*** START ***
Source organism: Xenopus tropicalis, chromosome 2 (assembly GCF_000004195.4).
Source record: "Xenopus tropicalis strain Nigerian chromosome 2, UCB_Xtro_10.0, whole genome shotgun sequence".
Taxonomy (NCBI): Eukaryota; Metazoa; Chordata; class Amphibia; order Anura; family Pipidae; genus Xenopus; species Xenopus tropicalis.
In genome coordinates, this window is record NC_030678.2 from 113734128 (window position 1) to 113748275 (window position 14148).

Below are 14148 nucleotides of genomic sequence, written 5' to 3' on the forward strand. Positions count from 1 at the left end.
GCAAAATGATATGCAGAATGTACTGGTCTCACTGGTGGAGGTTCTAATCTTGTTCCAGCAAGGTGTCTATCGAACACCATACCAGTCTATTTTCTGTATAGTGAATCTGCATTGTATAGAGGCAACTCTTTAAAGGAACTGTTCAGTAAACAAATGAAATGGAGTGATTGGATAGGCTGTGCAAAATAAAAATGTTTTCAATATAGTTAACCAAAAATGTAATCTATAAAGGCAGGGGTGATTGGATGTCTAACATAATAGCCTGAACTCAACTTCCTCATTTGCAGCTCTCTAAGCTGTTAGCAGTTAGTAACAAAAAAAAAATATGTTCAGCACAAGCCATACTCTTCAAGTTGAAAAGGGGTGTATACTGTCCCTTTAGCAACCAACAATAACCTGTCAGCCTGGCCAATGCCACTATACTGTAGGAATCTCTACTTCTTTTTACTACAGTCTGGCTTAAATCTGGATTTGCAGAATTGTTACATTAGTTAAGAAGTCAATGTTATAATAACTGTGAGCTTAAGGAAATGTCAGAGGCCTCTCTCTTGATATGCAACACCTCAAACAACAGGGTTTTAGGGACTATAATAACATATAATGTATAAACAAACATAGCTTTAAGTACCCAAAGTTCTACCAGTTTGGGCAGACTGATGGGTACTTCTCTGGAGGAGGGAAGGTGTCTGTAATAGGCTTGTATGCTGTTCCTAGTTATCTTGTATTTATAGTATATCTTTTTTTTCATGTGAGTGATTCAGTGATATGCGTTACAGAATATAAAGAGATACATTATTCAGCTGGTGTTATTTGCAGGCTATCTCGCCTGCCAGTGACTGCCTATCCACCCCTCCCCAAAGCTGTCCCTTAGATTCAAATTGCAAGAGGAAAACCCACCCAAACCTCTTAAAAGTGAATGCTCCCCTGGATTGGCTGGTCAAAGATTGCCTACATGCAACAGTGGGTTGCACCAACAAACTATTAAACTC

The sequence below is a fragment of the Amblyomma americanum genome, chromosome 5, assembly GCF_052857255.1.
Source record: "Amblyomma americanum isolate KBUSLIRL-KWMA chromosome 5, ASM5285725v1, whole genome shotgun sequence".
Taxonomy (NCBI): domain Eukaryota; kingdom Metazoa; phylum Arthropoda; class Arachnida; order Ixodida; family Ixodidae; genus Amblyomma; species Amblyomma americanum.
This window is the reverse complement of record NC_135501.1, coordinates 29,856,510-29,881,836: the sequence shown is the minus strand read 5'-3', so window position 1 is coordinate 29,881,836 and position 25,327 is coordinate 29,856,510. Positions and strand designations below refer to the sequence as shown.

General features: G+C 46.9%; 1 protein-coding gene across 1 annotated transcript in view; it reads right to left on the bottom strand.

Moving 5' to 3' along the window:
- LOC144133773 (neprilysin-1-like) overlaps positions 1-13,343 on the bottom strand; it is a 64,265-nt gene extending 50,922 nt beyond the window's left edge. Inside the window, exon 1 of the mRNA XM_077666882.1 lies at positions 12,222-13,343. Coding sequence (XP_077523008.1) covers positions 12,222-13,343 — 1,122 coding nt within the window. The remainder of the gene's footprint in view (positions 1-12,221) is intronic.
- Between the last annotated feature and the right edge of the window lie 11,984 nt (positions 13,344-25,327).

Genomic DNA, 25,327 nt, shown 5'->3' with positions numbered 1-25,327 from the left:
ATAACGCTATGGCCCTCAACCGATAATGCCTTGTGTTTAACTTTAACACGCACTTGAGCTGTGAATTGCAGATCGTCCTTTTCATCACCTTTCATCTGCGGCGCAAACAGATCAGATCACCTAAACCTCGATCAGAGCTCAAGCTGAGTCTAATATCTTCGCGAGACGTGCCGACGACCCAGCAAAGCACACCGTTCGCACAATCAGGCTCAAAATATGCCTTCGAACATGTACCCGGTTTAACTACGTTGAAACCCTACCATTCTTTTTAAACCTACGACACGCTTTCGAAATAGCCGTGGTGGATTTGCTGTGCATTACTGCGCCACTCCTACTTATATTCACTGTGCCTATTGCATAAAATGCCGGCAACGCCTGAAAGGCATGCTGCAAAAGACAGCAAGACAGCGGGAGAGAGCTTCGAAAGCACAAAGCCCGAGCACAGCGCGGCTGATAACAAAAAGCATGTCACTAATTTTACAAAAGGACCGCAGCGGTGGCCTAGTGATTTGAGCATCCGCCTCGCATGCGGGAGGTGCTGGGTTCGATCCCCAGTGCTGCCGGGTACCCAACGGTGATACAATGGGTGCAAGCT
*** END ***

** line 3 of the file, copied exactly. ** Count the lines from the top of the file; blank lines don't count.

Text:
Taxonomy (NCBI): Eukaryota; Metazoa; Chordata; class Amphibia; order Anura; family Pipidae; genus Xenopus; species Xenopus tropicalis.